Nigeria’s Green Eagles

I spend the rest of the morning reading in the room I am sharing with Best Ogedegbe this time. Usually my roommate used to be Emmanuel Okala.


Lunch goes well. We return to our rooms to rest till evening. I read a novel. I love reading books. They take my mind off the pressure of thinking about the most important match of my life.

Music is booming out of several rooms from stereo sets that late Lawyer Shola Rhodes, a popular supporter of Nigerian athletes (he has sponsored many athletes to the United States for schooling), distributed to several players in camp. He is obviously well-liked for his generosity.

Night time

Dinner is early. The camp is shut to outsiders. No one is allowed around the hotel premises anymore. There is palpable tension around the camp. Otto Gloria has not been seen since after morning training. He must be in his room.

We have dinner. Prayers are offered.
We retire to our rooms for an early sleep.

Sleep has taken flight. I am playing the match in my mind over and over again. Creating movements on the ball, and dreaming about goals, after all that’s my job. I have been Nigeria’s highest goal scorer for three years in a row even from playing from the wings. My head is a deadly weapon of destruction.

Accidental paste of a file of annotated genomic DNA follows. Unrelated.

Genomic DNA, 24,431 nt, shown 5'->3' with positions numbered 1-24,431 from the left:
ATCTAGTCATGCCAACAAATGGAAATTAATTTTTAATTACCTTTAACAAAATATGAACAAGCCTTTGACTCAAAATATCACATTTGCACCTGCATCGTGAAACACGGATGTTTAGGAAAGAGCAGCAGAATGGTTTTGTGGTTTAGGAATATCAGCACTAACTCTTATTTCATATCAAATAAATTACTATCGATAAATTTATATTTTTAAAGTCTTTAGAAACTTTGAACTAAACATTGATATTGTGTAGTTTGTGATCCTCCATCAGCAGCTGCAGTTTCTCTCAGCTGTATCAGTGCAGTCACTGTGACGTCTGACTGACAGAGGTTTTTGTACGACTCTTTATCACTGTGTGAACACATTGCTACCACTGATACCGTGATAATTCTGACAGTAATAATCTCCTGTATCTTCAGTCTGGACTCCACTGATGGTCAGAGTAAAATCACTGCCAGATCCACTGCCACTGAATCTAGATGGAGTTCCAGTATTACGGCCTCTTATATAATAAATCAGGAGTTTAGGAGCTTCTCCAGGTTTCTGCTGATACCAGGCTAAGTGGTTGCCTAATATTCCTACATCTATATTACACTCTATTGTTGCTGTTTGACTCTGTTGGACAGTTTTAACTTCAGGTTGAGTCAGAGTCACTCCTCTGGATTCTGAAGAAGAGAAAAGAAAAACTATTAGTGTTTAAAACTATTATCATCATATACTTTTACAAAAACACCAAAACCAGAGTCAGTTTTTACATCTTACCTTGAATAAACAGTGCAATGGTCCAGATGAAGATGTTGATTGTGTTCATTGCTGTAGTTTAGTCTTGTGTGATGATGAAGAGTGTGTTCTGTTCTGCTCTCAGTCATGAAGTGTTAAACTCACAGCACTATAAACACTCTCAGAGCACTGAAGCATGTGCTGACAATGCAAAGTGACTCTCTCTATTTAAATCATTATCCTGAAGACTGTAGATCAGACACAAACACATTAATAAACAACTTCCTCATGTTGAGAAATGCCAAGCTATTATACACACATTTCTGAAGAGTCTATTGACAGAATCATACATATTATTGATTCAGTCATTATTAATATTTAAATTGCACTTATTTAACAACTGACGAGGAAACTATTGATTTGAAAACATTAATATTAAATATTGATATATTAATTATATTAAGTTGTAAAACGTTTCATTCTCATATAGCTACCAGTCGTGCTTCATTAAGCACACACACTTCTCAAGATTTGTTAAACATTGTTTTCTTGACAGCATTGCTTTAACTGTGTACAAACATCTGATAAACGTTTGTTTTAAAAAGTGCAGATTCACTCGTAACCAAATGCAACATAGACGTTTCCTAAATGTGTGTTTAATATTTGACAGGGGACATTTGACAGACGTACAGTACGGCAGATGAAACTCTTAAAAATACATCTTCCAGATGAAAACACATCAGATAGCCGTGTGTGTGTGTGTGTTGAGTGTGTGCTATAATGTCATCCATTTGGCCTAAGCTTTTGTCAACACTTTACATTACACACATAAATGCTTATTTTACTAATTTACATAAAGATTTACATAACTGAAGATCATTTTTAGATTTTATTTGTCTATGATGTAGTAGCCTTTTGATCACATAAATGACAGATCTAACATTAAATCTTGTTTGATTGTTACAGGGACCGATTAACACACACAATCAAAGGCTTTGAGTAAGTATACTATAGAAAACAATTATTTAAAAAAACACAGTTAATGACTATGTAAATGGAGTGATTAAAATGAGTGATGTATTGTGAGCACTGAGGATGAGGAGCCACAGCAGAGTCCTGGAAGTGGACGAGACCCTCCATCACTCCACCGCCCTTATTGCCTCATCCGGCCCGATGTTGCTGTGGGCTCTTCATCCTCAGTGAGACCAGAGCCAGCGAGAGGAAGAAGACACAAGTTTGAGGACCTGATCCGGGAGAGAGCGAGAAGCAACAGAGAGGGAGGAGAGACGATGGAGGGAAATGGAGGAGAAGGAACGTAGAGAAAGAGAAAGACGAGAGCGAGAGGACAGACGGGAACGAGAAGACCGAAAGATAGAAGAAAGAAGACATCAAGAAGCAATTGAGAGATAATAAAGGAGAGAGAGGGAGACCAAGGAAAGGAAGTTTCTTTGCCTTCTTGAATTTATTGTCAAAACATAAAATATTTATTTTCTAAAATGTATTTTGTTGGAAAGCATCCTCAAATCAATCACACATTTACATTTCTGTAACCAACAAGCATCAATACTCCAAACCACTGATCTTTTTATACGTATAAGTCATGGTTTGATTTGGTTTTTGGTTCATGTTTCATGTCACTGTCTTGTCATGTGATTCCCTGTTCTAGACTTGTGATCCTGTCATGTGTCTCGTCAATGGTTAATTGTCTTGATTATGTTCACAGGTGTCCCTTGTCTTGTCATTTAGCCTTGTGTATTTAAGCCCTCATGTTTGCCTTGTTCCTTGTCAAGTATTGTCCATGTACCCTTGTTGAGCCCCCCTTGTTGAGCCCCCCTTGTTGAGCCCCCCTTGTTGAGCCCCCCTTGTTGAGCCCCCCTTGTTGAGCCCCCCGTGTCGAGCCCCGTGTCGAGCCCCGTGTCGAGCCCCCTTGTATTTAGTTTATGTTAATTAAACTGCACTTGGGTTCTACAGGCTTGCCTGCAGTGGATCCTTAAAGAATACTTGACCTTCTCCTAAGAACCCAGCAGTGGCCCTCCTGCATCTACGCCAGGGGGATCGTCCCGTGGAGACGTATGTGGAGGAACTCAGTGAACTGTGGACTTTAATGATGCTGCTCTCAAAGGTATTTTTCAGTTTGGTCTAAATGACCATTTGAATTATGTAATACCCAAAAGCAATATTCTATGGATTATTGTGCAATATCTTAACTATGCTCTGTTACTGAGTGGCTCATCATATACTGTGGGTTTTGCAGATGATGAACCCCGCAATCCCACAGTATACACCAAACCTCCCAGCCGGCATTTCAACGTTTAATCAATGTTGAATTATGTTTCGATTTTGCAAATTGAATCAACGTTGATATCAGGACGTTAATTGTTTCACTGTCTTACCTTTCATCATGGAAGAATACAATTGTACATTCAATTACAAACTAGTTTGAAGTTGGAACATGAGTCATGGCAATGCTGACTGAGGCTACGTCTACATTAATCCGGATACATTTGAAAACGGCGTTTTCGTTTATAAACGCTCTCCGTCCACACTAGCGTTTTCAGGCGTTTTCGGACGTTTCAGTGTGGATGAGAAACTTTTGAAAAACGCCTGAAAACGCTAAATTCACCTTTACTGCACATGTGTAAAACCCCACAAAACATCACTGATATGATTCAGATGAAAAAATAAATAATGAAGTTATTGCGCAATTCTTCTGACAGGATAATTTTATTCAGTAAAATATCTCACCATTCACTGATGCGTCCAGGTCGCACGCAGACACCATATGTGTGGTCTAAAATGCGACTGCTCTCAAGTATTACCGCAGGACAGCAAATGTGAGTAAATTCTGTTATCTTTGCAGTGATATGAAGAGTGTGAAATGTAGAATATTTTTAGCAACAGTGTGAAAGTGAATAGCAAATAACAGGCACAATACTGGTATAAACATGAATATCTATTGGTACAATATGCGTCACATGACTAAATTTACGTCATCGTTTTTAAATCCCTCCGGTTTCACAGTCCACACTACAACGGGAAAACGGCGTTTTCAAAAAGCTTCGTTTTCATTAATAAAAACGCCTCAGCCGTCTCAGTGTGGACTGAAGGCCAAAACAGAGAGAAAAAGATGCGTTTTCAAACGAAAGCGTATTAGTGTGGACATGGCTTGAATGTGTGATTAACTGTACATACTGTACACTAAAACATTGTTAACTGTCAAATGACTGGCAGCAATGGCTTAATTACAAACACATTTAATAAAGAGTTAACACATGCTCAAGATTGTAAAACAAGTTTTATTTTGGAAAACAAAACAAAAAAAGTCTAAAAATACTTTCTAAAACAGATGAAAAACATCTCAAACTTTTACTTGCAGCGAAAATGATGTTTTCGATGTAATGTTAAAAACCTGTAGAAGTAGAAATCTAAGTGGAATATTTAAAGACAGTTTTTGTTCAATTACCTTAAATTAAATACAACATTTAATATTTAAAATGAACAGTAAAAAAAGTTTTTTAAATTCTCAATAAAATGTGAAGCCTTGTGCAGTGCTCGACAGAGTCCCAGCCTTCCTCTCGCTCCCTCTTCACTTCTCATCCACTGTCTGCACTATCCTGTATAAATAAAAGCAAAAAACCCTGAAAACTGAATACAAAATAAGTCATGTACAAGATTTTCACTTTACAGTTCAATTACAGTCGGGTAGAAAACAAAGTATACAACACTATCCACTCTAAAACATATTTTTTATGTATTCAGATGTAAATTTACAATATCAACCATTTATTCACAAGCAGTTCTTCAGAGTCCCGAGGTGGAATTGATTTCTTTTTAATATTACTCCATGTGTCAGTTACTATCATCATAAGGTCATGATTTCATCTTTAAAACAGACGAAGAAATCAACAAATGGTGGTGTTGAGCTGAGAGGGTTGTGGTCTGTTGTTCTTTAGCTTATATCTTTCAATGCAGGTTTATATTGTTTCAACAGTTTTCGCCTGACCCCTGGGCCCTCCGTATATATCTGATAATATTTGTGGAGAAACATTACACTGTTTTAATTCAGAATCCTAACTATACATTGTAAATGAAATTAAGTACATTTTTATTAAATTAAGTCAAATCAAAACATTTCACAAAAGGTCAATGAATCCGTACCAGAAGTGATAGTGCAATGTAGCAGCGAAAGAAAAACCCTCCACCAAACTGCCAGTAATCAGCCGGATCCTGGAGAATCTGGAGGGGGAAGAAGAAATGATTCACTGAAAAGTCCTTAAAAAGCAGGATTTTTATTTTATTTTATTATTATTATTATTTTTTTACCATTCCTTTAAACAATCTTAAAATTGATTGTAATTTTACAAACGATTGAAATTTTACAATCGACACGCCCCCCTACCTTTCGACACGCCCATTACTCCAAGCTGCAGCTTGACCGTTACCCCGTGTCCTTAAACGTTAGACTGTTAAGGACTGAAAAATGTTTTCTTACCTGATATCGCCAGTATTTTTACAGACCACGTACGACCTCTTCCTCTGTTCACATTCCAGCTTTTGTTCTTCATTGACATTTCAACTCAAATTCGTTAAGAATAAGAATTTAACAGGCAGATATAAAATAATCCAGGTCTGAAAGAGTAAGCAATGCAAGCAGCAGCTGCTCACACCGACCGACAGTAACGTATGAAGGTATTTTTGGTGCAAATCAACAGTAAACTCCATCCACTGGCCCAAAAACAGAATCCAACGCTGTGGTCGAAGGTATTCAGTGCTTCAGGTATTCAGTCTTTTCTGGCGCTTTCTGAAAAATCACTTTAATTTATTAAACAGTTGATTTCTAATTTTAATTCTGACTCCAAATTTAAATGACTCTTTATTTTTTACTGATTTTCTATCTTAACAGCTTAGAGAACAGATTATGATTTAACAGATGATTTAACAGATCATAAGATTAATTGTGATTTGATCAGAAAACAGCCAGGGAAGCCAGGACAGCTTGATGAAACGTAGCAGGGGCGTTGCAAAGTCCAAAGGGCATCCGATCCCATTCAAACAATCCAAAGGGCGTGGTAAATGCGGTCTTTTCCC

Also Read – Odegbami: Odes And The Ides Of March!

In Ghana, two years before, in 1978, I was one of the three highest goal scorers of the Nation’s Cup. So, now, I am always expected to deliver the goods, so I create them in my mind before matches.

It is almost midnight. Restless, I leave my room. Best is sound asleep. I don’t know how he does it, but his confidence is unhuman. He never believes any attacker is good enough to score against him. Bestila!

I come out to the courtyard of the hotel for some air. On the other side, Christian Chukwu is also outside staring at nothing in particular. I walk over to him and we chat.

We decide to take a walk. We go past Professor Gloria’s room and it is ajar. The man is awake bent over his desk, working on something. We decide to go in and see him. He looks up, sees us.


Nigeria fans take to the pitch of the National Stadium Lagos to celebrate their first Africa Cup of Nations title

He says he understands why we are unable to sleep. He advises we go take a glass of beer each to cool our nerves. Glass of beer? That is taboo in football. But, he is dead serious. It will help, he says.

We ask him what he is doing. We observe our names in different positions marked by arrows all over the chart in front of him.

He tells us he is playing tomorrow’s match on his chart, explaining how he wants his team to play, the team tactics they will use, and how they will counter what the Algerians will bring to the table.